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The Leadership Conference on Civil and Human Rights

The Nation's Premier Civil and Human Rights Coalition

The Leadership Conference on Civil and Human Rights  & The Leadership Conference Education Fund
The Nation's Premier Civil and Human Rights Coalition
Long Road to Justice: The Civil Rights Division at 50

Foreword

The American people have traditionally shown high national regard for civil rights...But the need for leadership is pressing. That leadership is available in the national government and it should be used.

- President Truman's Committee on Civil Rights, To Secure These Rights, 1947 1

Momentum for the civil rights struggle has historically emerged from within the people and communities of this nation, but the federal government continually plays a central role in determining the outcome of this struggle. When Congress authorized the creation of the Civil Rights Division at the Department of Justice in 1957, the federal government made a formal and ongoing promise to defend the civil rights of its people. It has honored this commitment over the last 50 years by enforcing anti-discrimination laws and by removing discriminatory provisions from its own policies and programs. In so doing, the Division has strived to reflect some of America's highest democratic ideals and aspirations: equal treatment and equal justice under the law.

We feel honored to have worked with the lawyers and professional staff of the Division during the time that we served as Assistant Attorneys General. We have experienced a strong bipartisan national consensus over the years regarding the need for federal civil rights protections and take great pride in the Division's response. It is through the Division's institutional knowledge and dedication to the promise of civil rights that we have been able to affect substantial and continued change. What began as a mission to strengthen the Department's resolve to end racial segregation and Black disenfranchisement in the South has expanded over the years to include protections from discrimination on the basis of ethnicity, sex, religion, disability, and national origin.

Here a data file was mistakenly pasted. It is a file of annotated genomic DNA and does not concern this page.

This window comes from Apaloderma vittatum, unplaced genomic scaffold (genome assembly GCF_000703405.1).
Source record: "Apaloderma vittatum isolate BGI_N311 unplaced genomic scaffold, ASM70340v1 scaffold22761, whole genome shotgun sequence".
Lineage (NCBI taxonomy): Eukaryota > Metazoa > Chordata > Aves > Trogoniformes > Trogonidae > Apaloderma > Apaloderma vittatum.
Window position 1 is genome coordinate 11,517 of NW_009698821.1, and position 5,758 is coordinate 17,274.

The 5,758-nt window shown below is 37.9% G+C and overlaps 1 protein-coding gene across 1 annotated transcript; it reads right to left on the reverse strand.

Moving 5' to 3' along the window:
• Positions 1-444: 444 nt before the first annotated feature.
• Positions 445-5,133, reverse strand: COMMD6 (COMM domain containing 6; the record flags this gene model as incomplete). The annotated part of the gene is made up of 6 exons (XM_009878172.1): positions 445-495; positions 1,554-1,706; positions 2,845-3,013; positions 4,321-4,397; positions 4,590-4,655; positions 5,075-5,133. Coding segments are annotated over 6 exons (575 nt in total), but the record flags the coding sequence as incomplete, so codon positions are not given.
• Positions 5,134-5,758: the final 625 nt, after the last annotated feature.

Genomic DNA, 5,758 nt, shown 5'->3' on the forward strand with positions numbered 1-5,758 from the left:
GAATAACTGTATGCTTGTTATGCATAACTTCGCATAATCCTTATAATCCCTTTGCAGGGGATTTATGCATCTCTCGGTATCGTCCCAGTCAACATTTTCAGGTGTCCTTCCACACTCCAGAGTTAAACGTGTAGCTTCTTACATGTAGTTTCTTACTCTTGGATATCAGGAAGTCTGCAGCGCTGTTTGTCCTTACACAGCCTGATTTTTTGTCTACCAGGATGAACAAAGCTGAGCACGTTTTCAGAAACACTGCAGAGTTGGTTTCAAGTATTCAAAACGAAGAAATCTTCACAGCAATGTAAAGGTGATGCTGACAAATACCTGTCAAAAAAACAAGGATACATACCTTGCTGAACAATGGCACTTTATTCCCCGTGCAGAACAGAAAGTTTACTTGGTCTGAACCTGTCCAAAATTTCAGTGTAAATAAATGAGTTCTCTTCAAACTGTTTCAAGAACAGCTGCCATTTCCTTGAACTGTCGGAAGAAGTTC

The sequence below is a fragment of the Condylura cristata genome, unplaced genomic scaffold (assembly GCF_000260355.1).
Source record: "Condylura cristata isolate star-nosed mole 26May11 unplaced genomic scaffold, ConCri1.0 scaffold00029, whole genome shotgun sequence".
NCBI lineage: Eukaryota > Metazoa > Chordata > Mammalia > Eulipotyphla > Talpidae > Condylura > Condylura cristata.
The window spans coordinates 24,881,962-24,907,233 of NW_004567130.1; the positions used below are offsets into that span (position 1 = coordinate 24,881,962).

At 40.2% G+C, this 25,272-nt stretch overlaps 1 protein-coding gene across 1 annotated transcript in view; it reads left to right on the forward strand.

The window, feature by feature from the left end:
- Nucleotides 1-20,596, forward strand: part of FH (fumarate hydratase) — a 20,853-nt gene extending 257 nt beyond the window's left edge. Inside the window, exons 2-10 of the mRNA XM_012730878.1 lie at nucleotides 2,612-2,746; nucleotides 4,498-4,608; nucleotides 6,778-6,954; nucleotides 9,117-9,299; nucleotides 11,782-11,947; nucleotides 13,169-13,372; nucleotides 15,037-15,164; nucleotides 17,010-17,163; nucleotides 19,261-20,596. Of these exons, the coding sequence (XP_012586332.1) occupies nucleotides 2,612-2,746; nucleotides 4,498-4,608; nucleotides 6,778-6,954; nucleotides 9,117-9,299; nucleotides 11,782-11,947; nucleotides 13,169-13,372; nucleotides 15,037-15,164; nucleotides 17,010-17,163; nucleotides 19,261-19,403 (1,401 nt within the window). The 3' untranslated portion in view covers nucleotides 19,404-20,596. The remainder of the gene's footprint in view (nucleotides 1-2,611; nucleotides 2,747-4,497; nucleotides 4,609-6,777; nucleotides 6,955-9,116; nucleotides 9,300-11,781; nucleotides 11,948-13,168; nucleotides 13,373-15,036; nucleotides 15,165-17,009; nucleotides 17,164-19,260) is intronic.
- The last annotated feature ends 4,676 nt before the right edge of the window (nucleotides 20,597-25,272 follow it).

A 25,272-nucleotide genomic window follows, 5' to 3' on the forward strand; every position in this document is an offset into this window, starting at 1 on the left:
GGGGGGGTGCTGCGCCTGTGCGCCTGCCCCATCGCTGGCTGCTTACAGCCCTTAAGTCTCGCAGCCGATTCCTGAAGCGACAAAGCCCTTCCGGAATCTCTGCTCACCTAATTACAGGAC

It remains clear that the work of the Civil Rights Division has the bipartisan support of both Houses of Congress and the American people. This bipartisan approach must continue, and the Civil Rights Division must not falter in pursuing strong enforcement efforts and relief. It was only through the resources of the federal government, and the credibility of the Department of Justice, that many of the more difficult and complicated cases were won.

Though questions regarding the Division's credibility and its precise civil rights agenda may arise throughout different administrations, the Division's fundamental commitment to equal justice and opportunity must remain steadfast. As President Truman's Committee for Civil Rights heralded 60 years ago, it must be the imperative of the federal government to enforce the law and to ensure fair and impartial administration of justice for all Americans. Today, which marks 50 years in the life of the Civil Rights Division, we commend its achievements and assess its limitations. We ask that Congress and the American people join us today in renewing our commitment to civil rights enforcement.

Drew Days
Assistant Attorney General
Civil Rights Division
1977-1980

John Dunne
Assistant Attorney General
Civil Rights Division
1990-1993

Deval Patrick
Assistant Attorney General
Civil Rights Division
1994-1997

Bill Lann Lee
Assistant Attorney General
Civil Rights Division
1997-2001


1. President Truman's Committee on Civil Rights. To Secure These Rights: The Report of the President's Committee on Civil Rights. 1947, 100.

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